Lanterns – Lights are an integral part of Thai life. Fairy lights, floating lights and lanterns wished upon and let loose in the sky are all part of the kingdom’s charm. Puzzle type lanterns can be bought at night markets and are famous for being put together with the kind of frustration typically reserved for Rubik’s cubes.

Spirit Trees – In Thailand, it’s not unusual to see a tree trunk adorned with colourful cloth. This is to indicate that a spirit lives in the tree and that it should not be cut down. Spirits also live in ornate miniature ho

uses found outside shops, buildings and along dangerous roads and are kept out of the house and benevolent with offerings of food and incense.

Feet– In Thailand feet are considered the worst things there ever were and it’s customary to remove your shoes when entering a home or a building. Do not go to Thailand if you have a thing about bare feet because they are everywhere and you will either wet yourself or break into hives at the proliferation. Depending on whether your thing is to freak out or Freudian.

Ladyboys – If you see a seriously great looking Thai woman on the streets of Bangkok, chances are decent that she has a schlong. Thailand is Transgender Central and though most Thais are good looking, the men dressed as women will have you seriously reevaluating your orientation.

Street Food – In Thailand people eat on the street.  Hawkers sell everything from snacks to three course meals and serve it all on the go or at functional plastic tables. Happily and unlike the dance with salmonella one can expect here, Thai street food is delicious and far better than anything you can eat indoors.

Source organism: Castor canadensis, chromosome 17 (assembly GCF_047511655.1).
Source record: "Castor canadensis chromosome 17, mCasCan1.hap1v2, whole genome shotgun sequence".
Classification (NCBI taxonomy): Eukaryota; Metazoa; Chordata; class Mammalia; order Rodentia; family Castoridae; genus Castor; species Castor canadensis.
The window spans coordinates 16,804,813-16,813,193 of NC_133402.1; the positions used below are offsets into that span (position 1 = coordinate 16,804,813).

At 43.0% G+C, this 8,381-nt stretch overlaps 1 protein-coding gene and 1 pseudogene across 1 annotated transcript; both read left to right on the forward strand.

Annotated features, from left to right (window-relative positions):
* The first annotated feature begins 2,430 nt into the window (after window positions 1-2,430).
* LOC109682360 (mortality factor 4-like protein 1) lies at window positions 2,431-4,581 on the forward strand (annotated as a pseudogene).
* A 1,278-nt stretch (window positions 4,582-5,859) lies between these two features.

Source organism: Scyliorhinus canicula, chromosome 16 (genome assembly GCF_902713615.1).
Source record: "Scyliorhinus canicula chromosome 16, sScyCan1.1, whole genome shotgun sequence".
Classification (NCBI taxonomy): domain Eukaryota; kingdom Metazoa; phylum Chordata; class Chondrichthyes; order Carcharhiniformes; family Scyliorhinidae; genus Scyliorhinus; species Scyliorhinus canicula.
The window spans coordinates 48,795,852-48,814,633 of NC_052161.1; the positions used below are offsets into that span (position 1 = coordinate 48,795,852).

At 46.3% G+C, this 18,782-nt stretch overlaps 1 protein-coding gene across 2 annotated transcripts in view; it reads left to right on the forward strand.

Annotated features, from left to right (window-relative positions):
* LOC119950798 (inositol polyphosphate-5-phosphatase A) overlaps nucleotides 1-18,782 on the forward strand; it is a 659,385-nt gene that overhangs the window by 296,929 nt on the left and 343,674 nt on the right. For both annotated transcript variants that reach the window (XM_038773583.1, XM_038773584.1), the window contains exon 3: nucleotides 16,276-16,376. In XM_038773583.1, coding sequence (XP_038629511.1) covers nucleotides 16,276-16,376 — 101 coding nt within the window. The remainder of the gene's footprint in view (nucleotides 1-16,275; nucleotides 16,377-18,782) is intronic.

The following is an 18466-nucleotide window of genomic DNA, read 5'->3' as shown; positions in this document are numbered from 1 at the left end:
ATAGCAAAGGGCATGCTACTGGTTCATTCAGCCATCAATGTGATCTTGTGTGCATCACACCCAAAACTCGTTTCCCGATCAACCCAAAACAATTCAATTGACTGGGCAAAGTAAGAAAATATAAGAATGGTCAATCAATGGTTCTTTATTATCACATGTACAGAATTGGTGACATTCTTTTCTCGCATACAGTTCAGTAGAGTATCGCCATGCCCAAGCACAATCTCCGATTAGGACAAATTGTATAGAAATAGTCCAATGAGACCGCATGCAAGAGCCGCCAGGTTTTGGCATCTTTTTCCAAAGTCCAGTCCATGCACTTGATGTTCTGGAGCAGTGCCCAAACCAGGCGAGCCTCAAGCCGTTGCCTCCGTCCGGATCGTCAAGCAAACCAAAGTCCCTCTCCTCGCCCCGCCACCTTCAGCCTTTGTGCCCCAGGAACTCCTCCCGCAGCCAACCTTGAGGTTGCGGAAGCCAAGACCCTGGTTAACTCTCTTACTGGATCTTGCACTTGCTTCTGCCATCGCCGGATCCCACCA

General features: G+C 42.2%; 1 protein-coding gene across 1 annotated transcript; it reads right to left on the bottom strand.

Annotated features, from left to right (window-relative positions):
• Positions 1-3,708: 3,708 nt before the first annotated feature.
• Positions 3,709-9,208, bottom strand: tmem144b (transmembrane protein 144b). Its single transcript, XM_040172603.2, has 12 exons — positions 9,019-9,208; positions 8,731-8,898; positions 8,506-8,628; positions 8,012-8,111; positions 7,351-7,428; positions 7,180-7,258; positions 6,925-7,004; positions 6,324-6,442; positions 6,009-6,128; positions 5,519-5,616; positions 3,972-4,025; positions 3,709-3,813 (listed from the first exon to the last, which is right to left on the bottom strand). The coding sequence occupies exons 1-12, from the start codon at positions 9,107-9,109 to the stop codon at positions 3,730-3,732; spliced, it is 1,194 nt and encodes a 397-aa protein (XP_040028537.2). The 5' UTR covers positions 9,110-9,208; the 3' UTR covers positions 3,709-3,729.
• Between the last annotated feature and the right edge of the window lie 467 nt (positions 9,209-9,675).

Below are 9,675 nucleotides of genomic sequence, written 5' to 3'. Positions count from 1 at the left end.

Massage and Tattoo Parlours – If you can walk down a street and you don’t hear a tiny Thai woman saying ‘Masaaaaaage” in a little sing song voice then you aren’t in Thailand. As prolific as tattoo parlours, massages are cheap, everywhere and an essential part of a great life. 

Three on a Bike – Entire families, helmetless and holding groceries on a motorcycle is an everyday sight. Motorcycles are also used to transport television sets, furniture and big black dogs. By twelve year olds.

Dogs – Strays are a staple of Thailand and it is rare to see a hound that actually belongs to anyone. Dogs are fed by store owners, locals and monks and generally travel in pairs or packs unless they are lone and wearing a muzzle.

Book Swaps  – At backpacker hostels and some bookshops in Thailand, new literature is as easy as swapping your Bukowski for  the store’s Adichie,  if your book doesn’t look  like what the chang dragged in.